Last February, a group of bloggers decided to write their "last blog post." The premise was, if you had one last post to make before you died, what would you say? The inspiration for this project was The Last Lecture, by Randy Pausch.
I learned about this from Guy Kawasaki, who wrote on his blog, "How to Change the World, " that if he knew when he was going to die, he'd stop writing blog posts and spend as much time as he could with his family.
I feel the same way, but would also want to make sure -- as Randy Pausch apparently did -- that my children remembered whatever words of wisdom I'd tried to impart.
So if I were to write down my number one piece of advice to my kids, it might be to go with their gut in all things. "When you know, you know" -- people say this about choosing the right spouse, but it also applies to choosing the right career, neighborhood, house, friends, everything.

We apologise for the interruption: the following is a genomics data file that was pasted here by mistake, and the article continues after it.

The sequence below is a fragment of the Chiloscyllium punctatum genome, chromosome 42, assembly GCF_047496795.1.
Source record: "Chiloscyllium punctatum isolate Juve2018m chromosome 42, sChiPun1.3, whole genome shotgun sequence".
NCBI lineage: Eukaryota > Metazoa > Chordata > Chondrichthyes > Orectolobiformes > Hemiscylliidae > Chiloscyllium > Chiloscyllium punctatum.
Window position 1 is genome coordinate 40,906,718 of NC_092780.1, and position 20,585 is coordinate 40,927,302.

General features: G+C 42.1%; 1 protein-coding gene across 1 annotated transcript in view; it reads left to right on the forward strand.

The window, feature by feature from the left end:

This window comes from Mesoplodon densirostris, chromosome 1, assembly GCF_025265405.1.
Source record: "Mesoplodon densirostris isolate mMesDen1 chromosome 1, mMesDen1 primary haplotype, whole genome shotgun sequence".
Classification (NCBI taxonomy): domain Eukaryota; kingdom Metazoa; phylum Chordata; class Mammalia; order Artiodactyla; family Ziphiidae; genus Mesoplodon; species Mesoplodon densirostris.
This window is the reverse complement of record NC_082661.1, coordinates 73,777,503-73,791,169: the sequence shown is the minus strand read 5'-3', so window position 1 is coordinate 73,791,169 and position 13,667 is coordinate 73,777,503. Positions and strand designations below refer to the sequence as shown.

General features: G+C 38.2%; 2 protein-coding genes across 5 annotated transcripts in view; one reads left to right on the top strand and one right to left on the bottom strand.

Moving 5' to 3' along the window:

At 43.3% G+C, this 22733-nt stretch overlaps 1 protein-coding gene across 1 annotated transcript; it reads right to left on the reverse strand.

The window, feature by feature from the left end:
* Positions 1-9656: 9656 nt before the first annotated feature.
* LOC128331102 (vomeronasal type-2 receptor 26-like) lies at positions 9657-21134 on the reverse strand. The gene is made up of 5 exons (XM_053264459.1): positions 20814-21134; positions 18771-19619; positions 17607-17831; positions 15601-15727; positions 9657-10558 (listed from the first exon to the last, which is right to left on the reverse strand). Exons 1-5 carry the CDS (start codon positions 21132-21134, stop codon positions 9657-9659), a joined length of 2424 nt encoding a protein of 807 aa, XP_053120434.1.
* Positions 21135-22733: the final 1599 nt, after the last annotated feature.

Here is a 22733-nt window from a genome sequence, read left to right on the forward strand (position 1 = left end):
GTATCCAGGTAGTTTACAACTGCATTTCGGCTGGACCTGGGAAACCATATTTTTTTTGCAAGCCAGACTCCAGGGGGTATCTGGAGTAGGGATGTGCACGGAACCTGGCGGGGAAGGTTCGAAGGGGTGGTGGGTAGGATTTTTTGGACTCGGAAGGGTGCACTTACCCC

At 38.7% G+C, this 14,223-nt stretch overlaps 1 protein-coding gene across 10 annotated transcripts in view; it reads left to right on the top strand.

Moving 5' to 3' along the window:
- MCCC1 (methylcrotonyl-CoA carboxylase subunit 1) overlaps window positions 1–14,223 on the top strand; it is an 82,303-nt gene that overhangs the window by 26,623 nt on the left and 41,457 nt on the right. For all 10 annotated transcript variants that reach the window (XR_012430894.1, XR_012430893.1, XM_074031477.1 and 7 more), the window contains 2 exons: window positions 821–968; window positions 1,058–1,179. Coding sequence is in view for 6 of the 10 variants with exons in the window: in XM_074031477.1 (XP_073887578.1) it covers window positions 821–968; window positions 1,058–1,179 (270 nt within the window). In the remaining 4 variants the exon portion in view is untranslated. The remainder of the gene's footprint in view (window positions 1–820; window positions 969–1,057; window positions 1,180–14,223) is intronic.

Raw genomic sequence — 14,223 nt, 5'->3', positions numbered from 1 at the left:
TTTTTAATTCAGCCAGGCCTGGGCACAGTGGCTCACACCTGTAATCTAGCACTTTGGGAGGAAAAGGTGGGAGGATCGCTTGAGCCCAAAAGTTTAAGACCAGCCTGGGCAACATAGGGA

I didn't start operating this way until my thirties, and once I did, everything fell into place. After a lifetime of romantic confusion, I met and married my husband, whom I've loved unwaveringly since our first date almost eight years ago. We found a house that we both wanted from the moment we laid eyes on it. I quit practicing law (I was the most unlikely corporate lawyer on earth) and finally became a writer -- which I'd wanted to be since I was four years old.
I think that it can be hard for cerebral people to operate this way. We're so used to thinking things through -- we LOVE to think things through. It' s our form of meditation.
But when it comes to many of life's big decisions, the very fact that you have to think about them suggests that you might be on the wrong path. I don't mean to suggest that everything must come easily. It could take a long time, a really long time, to find the right person, or figure out your life purpose, or find a neighborhood you love. (This last one took my husband and me years.) But once you stumble upon it, it should be recognizable.
(Similarly, if you find yourself anxiously asking your friends what they think, beware. If you were truly crazy about your new flame, or about the apartment you're planning to buy, you wouldn't have to ask.)
How about you? Do you tend to go with your gut, and to what result?
If you like this blog, you might like to pre-order my forthcoming book, QUIET: The Power of Introverts in a World That Can't Stop Talking.
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